Sur la table

    "Our Recommended Glass Pie Plate"

    To help alleviate concerns with glass bakeware (see above), but still looking for all the terrific benefits of glass pie plate, our top glass pick is this borosilicate glass pie plate from Ôcuisine. It's made in France, shatter- and scratch-resistant, durable, and (yay!) able to withstand extreme temperature changes without cracking.

    It's everything we love about glass pie plates, but with a little more peace of mind.

    Note: While it's listed as being nine inches, it is slightly smaller in real life, so some adjustments may be needed.

    Buy it: Ôcuisine Borosilicate Glass Pie Plate, $15 from Sur la table

  • Emile Henry 9" Ceramic Pie Dish

    Emily Henry ceramic pie plate

    Emile Henry

    "Our Recommended Ceramic Pie Plate"

    This gorgeous Emile Henry pie plate bakes and browns evenly, comes in seven different colors, and is oven-, broiler-, and microwave-safe. It also looks fantastic on the table. We love it for fruit pies!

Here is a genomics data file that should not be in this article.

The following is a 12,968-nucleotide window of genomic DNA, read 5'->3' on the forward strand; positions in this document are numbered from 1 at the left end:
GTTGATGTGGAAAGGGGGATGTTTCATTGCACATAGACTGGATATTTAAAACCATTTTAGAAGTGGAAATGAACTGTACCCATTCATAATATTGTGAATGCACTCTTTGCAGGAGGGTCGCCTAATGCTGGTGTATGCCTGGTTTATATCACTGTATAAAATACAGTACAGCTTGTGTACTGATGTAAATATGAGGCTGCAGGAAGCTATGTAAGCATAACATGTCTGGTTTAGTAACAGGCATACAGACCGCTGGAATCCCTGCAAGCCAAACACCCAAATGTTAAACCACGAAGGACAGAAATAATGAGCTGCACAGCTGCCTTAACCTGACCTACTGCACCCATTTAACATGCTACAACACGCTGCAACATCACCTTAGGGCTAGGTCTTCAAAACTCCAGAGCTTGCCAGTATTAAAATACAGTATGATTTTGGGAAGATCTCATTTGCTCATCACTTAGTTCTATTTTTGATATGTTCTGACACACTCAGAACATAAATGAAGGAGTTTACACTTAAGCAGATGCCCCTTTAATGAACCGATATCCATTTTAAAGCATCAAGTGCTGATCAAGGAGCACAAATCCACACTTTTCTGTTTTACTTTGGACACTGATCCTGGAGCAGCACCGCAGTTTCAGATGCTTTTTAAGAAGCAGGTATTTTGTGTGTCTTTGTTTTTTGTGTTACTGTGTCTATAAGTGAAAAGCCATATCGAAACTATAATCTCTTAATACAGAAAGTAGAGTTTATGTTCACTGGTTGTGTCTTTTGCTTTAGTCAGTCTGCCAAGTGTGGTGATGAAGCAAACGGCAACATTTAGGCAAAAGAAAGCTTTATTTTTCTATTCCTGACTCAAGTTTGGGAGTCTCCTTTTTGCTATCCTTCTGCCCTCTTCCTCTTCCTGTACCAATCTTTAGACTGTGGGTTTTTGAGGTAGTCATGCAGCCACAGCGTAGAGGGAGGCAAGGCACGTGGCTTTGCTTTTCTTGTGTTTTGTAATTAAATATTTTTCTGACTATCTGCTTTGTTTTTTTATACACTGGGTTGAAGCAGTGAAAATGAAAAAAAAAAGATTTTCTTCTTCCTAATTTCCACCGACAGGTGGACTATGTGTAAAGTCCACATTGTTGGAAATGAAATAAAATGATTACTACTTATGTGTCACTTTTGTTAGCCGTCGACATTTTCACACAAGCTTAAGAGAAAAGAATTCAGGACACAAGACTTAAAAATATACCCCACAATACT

Megan says this: "I've had my Emile Henry pie plate for years, and it retains a really even heat, so my crust is always perfect! Plus, it just looks prettier than the more standard glass pie pans."

    Buy it: Emile Henry 9" Ceramic Pie Dish, $36-$45 from Amazon

  • USA Pan Aluminized Steel 9" Pie Pan

    USA Pan Metal pie plate

    USA Pan

    "Our Recommended Metal Pie Plate"

    USA Pan makes some of our favorite bakeware (including this loaf pan), so it's no surprise we love their pie plate, too.

    It's made of aluminized steel, which offers the best of both worlds: the strength of steel and the heat conductivity of aluminum. The ridged bottom lets air circulate so you won't end up with soggy, pale crusts, and it's also a breeze to clean thanks to the PTFE-, PFOA- and BPA- free silicone coating.

    Buy it: USA Pan Aluminized Steel 9" Pie Pan, $13.99 from Amazon

  • Pyrex 9" Glass Pie Plate

    "Recommended with Reservations"

    Many of us have used the Pyrex Basics nine-inch glass pie plate for years, but recent (and not so recent!) reports of it shattering unexpectedly have given us pause. Without those concerns, it'd be a top pick for sure. It's a no-frills, affordable workhorse that creates nicely-baked pies.

    That being said, if you do opt for a tempered or soda glass baking dish like this one from Pyrex, just make sure to follow these safety rules!

    Buy it: Pyrex 9" Glass Pie Plate, pack of two, $20 from Amazon